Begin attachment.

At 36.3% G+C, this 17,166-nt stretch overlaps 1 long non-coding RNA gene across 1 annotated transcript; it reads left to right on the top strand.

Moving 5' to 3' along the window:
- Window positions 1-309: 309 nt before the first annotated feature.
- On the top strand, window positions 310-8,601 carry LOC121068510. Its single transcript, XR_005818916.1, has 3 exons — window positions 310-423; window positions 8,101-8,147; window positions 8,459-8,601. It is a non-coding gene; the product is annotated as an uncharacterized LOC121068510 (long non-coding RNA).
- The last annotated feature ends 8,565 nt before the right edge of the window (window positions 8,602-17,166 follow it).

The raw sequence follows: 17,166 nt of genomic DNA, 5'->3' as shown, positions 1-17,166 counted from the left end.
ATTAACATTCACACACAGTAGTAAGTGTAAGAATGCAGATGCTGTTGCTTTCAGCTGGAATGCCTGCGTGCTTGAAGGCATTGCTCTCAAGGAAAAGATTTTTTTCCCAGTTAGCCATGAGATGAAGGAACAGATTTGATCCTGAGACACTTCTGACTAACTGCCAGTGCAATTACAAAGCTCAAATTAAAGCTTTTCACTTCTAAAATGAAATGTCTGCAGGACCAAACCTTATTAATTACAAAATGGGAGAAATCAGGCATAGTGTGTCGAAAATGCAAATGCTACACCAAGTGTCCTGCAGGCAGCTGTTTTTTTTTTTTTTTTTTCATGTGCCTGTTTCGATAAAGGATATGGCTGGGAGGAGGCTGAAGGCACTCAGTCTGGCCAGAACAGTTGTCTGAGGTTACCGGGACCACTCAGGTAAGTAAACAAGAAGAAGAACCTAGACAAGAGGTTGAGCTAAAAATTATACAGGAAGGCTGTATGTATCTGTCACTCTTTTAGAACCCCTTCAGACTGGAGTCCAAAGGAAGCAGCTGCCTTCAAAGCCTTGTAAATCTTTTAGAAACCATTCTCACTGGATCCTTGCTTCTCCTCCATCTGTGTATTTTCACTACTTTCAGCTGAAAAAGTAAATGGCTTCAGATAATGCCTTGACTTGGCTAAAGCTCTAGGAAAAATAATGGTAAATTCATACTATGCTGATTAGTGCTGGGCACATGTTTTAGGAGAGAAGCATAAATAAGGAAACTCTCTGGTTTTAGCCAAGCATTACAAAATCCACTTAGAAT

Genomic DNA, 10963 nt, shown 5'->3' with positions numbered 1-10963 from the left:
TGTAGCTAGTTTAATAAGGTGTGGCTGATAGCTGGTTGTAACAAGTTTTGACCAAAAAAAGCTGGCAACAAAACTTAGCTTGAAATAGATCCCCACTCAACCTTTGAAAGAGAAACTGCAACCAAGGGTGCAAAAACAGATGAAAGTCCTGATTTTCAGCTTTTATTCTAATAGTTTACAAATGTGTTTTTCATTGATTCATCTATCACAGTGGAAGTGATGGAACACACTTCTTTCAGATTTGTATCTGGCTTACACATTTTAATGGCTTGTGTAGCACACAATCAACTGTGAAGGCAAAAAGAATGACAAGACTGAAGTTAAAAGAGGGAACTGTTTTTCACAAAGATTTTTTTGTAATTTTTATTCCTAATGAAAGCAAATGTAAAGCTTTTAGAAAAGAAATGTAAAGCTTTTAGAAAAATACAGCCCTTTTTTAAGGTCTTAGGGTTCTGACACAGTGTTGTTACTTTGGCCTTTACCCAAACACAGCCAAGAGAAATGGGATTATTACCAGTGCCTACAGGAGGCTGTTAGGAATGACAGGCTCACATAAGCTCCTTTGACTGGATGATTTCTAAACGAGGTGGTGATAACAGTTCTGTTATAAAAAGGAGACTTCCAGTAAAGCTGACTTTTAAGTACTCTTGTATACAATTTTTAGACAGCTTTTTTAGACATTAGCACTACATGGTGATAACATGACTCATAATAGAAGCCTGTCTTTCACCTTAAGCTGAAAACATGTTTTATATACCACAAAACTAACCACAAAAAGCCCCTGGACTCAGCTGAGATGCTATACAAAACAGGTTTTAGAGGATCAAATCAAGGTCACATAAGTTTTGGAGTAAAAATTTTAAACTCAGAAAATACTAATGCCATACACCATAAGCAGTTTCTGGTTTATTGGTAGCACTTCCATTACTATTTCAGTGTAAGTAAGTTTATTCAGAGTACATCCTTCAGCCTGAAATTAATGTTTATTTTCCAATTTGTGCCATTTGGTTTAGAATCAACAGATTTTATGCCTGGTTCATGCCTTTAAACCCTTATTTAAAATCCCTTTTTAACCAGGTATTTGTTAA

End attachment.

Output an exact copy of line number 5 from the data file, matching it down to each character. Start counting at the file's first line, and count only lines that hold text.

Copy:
- The last annotated feature ends 8,565 nt before the right edge of the window (window positions 8,602-17,166 follow it).